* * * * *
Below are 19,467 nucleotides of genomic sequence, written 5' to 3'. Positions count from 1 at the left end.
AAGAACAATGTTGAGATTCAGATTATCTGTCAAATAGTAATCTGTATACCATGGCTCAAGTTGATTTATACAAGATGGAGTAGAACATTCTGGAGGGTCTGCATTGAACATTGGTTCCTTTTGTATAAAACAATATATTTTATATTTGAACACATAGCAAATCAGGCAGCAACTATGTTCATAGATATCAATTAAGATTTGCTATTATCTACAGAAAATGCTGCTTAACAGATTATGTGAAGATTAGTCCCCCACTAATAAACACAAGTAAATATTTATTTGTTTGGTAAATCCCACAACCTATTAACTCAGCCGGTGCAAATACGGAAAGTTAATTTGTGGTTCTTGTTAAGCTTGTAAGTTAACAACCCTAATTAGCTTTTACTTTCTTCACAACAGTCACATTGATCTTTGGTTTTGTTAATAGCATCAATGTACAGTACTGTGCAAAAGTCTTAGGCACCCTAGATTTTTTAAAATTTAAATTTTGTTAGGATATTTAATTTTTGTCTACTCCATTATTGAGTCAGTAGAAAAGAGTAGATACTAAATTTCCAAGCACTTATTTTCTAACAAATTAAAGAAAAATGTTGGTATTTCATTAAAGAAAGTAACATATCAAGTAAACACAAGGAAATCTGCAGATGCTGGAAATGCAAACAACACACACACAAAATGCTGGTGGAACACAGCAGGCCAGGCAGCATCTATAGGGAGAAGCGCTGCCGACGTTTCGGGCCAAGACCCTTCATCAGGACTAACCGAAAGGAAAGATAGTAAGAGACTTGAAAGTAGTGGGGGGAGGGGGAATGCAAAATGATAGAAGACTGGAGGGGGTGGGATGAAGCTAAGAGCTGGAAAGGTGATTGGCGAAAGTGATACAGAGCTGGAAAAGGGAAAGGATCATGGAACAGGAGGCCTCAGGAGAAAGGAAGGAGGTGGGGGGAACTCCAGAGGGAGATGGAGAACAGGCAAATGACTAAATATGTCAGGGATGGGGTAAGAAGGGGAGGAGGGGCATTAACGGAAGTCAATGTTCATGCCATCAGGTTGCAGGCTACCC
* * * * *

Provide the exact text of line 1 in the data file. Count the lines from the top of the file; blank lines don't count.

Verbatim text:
Below are 19,467 nucleotides of genomic sequence, written 5' to 3'. Positions count from 1 at the left end.